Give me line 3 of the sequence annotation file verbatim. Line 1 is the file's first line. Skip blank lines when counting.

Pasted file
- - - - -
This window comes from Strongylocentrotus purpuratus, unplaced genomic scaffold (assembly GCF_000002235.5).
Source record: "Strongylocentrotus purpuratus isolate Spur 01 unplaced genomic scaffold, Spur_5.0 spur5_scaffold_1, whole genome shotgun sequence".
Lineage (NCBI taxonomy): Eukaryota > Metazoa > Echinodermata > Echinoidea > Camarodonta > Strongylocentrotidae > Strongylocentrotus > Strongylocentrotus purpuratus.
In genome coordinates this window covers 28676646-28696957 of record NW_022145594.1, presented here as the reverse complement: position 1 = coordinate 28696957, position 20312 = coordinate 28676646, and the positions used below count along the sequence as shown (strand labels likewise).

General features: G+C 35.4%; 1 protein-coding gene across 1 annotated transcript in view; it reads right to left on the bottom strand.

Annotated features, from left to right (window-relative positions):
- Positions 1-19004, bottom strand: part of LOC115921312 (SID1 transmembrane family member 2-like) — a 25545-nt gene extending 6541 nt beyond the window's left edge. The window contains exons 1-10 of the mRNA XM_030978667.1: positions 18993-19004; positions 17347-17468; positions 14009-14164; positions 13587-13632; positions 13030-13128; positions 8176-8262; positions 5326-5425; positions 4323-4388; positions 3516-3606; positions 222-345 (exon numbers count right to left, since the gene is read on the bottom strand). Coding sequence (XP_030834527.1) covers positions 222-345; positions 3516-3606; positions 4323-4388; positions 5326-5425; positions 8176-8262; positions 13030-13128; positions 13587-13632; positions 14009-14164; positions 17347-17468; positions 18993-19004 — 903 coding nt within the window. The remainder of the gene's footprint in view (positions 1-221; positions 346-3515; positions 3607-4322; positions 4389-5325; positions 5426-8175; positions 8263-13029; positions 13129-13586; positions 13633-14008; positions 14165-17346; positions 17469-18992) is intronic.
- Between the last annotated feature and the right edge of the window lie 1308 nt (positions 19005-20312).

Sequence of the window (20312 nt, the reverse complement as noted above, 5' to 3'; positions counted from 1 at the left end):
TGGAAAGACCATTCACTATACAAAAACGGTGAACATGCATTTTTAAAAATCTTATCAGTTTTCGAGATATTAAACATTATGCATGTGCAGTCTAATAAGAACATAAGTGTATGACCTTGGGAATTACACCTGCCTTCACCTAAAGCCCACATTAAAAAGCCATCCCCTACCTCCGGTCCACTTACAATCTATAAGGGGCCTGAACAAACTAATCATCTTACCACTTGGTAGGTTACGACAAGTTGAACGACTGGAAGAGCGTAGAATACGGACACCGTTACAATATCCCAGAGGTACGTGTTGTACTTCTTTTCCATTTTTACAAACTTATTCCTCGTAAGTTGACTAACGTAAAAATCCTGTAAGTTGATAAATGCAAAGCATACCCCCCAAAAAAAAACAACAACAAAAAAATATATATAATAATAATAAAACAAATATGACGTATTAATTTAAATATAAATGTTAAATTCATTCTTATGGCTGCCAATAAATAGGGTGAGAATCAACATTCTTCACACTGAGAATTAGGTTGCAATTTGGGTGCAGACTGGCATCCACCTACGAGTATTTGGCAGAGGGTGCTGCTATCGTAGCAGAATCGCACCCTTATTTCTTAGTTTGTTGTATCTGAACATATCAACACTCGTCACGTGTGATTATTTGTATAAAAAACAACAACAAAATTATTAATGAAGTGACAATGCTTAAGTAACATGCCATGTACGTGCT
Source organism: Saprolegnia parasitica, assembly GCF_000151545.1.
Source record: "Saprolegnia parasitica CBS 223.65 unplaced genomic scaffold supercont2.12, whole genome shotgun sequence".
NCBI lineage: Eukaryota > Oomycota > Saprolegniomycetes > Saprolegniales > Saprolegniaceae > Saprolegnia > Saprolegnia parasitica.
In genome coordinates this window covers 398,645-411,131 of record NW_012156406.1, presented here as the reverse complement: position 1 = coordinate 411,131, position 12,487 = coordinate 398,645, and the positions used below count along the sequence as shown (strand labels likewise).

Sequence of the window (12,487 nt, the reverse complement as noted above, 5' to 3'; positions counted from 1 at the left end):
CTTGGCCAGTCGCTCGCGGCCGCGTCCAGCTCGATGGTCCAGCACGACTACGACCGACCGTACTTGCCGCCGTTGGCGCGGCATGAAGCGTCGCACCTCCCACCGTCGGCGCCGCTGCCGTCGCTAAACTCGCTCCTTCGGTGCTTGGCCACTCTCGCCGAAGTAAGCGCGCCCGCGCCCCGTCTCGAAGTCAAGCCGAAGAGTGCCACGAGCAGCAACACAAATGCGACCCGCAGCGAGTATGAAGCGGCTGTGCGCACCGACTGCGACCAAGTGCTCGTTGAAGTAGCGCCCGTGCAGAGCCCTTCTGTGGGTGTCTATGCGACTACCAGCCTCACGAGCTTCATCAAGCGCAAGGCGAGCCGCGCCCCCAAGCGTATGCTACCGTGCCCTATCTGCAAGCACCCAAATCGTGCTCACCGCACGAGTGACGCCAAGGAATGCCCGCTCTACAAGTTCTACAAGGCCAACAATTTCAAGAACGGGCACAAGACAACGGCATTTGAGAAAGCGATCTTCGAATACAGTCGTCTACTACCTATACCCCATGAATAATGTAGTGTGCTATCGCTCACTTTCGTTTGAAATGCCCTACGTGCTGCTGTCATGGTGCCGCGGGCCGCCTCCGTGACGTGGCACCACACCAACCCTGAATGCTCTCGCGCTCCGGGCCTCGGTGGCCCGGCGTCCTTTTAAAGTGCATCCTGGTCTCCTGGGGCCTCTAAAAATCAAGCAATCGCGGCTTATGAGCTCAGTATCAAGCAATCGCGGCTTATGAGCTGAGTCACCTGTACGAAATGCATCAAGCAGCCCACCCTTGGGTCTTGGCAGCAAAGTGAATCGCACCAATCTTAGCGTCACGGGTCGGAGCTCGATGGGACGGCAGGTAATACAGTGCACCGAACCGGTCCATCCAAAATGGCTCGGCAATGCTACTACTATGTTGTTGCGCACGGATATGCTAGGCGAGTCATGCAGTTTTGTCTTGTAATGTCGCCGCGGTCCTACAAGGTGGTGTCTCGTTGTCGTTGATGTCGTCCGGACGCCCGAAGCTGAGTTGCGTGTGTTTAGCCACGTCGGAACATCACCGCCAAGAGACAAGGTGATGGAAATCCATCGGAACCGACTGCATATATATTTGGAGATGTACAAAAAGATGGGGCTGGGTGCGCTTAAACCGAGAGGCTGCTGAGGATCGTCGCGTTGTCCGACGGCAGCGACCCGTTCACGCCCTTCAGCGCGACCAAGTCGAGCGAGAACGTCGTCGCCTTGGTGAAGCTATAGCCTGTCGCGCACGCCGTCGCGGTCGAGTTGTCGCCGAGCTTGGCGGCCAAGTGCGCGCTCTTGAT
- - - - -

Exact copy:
Lineage (NCBI taxonomy): Eukaryota > Metazoa > Echinodermata > Echinoidea > Camarodonta > Strongylocentrotidae > Strongylocentrotus > Strongylocentrotus purpuratus.